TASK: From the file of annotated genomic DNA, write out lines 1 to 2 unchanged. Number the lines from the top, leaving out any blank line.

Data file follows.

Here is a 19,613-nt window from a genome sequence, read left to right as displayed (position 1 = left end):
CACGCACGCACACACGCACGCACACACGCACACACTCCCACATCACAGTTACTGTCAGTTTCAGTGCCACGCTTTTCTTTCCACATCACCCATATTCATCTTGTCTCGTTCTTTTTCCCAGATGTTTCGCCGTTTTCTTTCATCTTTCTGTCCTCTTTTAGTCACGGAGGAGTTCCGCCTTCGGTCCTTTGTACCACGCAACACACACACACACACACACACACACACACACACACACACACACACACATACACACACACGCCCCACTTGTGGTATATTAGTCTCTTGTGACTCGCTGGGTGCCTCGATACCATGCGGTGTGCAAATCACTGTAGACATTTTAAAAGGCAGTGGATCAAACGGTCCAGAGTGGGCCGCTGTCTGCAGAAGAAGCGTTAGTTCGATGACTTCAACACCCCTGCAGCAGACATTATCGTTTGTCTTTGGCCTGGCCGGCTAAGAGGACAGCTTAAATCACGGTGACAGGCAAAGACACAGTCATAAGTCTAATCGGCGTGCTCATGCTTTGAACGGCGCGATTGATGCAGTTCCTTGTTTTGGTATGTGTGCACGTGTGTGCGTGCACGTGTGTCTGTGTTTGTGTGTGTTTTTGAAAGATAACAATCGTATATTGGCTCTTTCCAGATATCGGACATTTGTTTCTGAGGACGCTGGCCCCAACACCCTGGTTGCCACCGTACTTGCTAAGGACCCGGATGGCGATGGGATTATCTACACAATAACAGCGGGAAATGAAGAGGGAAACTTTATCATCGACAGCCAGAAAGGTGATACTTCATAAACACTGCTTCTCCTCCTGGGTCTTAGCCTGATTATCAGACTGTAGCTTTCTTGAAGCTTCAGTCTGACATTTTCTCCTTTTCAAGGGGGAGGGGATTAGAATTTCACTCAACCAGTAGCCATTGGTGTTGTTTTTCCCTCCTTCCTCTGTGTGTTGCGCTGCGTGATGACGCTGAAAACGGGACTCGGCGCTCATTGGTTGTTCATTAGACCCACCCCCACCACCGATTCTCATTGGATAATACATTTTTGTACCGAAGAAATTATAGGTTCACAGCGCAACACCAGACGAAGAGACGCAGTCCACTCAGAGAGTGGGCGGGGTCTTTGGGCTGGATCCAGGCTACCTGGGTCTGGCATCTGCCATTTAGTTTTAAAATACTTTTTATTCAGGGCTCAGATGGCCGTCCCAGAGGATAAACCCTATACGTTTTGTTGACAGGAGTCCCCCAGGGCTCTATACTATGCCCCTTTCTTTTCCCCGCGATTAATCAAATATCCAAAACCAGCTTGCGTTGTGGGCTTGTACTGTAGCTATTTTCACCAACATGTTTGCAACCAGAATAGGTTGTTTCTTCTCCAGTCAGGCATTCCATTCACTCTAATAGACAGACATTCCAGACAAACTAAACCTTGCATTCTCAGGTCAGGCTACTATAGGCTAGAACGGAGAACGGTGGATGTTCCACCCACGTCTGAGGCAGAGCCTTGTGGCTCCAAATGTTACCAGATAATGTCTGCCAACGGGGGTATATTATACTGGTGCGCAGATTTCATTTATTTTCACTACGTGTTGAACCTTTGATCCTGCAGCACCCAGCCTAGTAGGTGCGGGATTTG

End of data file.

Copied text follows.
Here is a 19,613-nt window from a genome sequence, read left to right as displayed (position 1 = left end):
CACGCACGCACACACGCACGCACACACGCACACACTCCCACATCACAGTTACTGTCAGTTTCAGTGCCACGCTTTTCTTTCCACATCACCCATATTCATCTTGTCTCGTTCTTTTTCCCAGATGTTTCGCCGTTTTCTTTCATCTTTCTGTCCTCTTTTAGTCACGGAGGAGTTCCGCCTTCGGTCCTTTGTACCACGCAACACACACACACACACACACACACACACACACACACACACACACACACATACACACACACGCCCCACTTGTGGTATATTAGTCTCTTGTGACTCGCTGGGTGCCTCGATACCATGCGGTGTGCAAATCACTGTAGACATTTTAAAAGGCAGTGGATCAAACGGTCCAGAGTGGGCCGCTGTCTGCAGAAGAAGCGTTAGTTCGATGACTTCAACACCCCTGCAGCAGACATTATCGTTTGTCTTTGGCCTGGCCGGCTAAGAGGACAGCTTAAATCACGGTGACAGGCAAAGACACAGTCATAAGTCTAATCGGCGTGCTCATGCTTTGAACGGCGCGATTGATGCAGTTCCTTGTTTTGGTATGTGTGCACGTGTGTGCGTGCACGTGTGTCTGTGTTTGTGTGTGTTTTTGAAAGATAACAATCGTATATTGGCTCTTTCCAGATATCGGACATTTGTTTCTGAGGACGCTGGCCCCAACACCCTGGTTGCCACCGTACTTGCTAAGGACCCGGATGGCGATGGGATTATCTACACAATAACAGCGGGAAATGAAGAGGGAAACTTTATCATCGACAGCCAGAAAGGTGATACTTCATAAACACTGCTTCTCCTCCTGGGTCTTAGCCTGATTATCAGACTGTAGCTTTCTTGAAGCTTCAGTCTGACATTTTCTCCTTTTCAAGGGGGAGGGGATTAGAATTTCACTCAACCAGTAGCCATTGGTGTTGTTTTTCCCTCCTTCCTCTGTGTGTTGCGCTGCGTGATGACGCTGAAAACGGGACTCGGCGCTCATTGGTTGTTCATTAGACCCACCCCCACCACCGATTCTCATTGGATAATACATTTTTGTACCGAAGAAATTATAGGTTCACAGCGCAACACCAGACGAAGAGACGCAGTCCACTCAGAGAGTGGGCGGGGTCTTTGGGCTGGATCCAGGCTACCTGGGTCTGGCATCTGCCATTTAGTTTTAAAATACTTTTTATTCAGGGCTCAGATGGCCGTCCCAGAGGATAAACCCTATACGTTTTGTTGACAGGAGTCCCCCAGGGCTCTATACTATGCCCCTTTCTTTTCCCCGCGATTAATCAAATATCCAAAACCAGCTTGCGTTGTGGGCTTGTACTGTAGCTATTTTCACCAACATGTTTGCAACCAGAATAGGTTGTTTCTTCTCCAGTCAGGCATTCCATTCACTCTAATAGACAGACATTCCAGACAAACTAAACCTTGCATTCTCAGGTCAGGCTACTATAGGCTAGAACGGAGAACGGTGGATGTTCCACCCACGTCTGAGGCAGAGCCTTGTGGCTCCAAATGTTACCAGATAATGTCTGCCAACGGGGGTATATTATACTGGTGCGCAGATTTCATTTATTTTCACTACGTGTTGAACCTTTGATCCTGCAGCACCCAGCCTAGTAGGTGCGGGATTTG